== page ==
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Neuroscience. 2006;139(3):865-76. Epub 2006 Feb 24.

Reversible inactivations of rat medial prefrontal cortex impair the ability to wait for a stimulus.

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1
The John B. Pierce Laboratory, 290 Congress Avenue, New Haven, CT 06519, USA.

Abstract

In simple reaction time tasks, lesions of rat dorsomedial prefrontal cortex impair the ability to wait for trigger stimuli and result in increased premature responding. This effect could be due to impairments in attending to trigger stimuli, estimating the timing of trigger stimuli, or inhibitory control of the motor response. Here, we examined these issues by reversibly inactivating dorsomedial prefrontal cortex during simple reaction time tasks with variable or fixed foreperiods. There were three consistent effects of dorsomedial prefrontal cortex inactivation: 1) increased premature responding, 2) increased variability in the timing of premature responses, and 3) speeded response latencies, especially on trials with short foreperiods in tasks with variable foreperiods. We observed these effects independent of differences in foreperiod duration, foreperiod variability, and stimulus probabilities. Therefore, dorsomedial prefrontal cortex appears not to be involved in attending to the trigger stimulus or in time estimation. Instead, we suggest that dorsomedial prefrontal cortex is critical for inhibiting responses before the maximum foreperiod duration, i.e. the "deadline" [Ollman RT, Billington MJ (1972) The deadline model for simple reaction times. Cognit Psychol 3:311-336], after which the rat should respond even if the trigger stimulus has not occurred.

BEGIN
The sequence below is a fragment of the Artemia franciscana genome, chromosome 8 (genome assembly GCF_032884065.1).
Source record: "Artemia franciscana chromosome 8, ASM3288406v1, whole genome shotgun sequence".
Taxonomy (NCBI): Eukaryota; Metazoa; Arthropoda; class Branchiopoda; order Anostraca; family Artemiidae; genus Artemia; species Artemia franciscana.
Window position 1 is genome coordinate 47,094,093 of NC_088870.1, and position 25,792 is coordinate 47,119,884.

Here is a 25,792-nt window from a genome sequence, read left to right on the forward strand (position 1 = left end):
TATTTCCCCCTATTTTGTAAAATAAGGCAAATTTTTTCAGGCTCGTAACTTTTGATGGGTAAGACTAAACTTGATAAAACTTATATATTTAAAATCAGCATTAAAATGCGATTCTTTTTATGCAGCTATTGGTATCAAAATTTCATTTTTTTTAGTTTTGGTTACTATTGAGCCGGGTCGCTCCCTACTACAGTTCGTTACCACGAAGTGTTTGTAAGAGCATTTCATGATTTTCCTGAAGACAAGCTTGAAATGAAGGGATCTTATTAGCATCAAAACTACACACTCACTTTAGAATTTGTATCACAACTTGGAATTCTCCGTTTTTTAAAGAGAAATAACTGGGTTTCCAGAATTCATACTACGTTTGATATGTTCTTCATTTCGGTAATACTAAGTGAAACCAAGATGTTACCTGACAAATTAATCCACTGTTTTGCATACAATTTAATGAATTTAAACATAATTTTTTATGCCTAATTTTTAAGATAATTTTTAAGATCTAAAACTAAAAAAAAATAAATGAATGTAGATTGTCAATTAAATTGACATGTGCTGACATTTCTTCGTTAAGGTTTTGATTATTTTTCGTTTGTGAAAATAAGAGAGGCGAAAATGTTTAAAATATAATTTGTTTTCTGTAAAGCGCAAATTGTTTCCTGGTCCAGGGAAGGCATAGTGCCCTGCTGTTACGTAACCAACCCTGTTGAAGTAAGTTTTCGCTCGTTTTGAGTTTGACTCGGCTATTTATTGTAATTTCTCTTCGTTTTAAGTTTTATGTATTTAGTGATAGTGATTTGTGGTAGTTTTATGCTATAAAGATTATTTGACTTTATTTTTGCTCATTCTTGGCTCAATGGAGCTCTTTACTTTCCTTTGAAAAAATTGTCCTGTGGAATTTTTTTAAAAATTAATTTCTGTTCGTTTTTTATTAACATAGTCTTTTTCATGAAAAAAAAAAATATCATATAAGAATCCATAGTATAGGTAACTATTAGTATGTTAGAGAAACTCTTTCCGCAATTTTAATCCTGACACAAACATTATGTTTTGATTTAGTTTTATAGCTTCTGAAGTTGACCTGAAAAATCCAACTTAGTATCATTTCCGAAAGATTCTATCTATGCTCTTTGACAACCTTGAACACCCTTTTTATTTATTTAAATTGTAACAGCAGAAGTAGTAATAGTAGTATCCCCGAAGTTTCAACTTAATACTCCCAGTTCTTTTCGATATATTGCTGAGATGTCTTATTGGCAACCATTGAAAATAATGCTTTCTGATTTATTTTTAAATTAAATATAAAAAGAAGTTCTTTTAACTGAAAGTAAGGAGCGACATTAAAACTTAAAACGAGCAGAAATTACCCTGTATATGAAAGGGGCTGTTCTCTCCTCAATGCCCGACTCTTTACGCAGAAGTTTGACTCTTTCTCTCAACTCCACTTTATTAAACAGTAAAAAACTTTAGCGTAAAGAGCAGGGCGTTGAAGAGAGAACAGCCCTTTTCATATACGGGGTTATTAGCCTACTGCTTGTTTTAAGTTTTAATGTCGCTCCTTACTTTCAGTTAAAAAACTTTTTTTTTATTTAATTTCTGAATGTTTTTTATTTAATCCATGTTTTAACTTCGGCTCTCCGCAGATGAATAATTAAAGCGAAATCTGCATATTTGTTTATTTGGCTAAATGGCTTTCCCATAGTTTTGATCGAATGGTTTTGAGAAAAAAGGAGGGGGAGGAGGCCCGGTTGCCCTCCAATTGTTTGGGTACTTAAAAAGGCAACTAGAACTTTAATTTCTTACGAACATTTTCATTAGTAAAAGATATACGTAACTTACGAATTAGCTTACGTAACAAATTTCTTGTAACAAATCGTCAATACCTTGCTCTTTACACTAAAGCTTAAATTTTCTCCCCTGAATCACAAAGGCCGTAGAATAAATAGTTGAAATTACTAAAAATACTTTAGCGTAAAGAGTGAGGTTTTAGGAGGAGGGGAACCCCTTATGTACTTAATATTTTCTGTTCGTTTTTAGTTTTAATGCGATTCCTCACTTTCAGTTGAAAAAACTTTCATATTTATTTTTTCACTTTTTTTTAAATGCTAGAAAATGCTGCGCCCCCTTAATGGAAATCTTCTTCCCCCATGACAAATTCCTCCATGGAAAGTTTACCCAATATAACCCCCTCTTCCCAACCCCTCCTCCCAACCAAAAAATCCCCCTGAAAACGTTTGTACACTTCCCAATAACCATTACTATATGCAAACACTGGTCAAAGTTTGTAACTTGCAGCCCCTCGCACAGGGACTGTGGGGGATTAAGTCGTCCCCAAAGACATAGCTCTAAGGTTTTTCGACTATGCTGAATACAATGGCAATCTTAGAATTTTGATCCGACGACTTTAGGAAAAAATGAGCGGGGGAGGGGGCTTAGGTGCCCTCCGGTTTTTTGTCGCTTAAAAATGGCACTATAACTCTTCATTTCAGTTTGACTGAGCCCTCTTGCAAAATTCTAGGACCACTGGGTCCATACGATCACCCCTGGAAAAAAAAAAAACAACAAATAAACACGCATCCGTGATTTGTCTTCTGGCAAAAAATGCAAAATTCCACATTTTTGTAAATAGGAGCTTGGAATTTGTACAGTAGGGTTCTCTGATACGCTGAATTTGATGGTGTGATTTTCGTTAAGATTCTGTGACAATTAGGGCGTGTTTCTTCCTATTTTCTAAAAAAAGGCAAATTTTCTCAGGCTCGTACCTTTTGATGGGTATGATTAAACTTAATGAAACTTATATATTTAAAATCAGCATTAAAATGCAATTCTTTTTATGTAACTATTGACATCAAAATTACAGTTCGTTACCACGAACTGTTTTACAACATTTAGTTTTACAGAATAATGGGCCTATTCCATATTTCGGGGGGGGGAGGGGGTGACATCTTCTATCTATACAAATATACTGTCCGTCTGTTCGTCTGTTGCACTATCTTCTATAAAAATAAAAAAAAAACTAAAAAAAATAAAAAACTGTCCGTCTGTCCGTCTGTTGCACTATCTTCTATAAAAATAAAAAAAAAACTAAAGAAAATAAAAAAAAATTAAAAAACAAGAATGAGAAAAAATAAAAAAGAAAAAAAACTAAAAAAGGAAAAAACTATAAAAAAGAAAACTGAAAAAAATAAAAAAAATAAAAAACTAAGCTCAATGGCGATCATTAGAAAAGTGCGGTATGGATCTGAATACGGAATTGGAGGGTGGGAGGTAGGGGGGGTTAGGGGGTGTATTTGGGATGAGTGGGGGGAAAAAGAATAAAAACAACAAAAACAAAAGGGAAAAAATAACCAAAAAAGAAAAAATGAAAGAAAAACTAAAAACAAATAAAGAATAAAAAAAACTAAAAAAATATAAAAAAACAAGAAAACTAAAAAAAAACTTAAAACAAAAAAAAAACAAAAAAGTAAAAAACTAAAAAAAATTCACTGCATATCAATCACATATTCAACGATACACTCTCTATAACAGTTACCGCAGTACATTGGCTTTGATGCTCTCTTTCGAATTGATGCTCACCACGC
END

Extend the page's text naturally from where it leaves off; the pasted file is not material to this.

[Indexed for MEDLINE]

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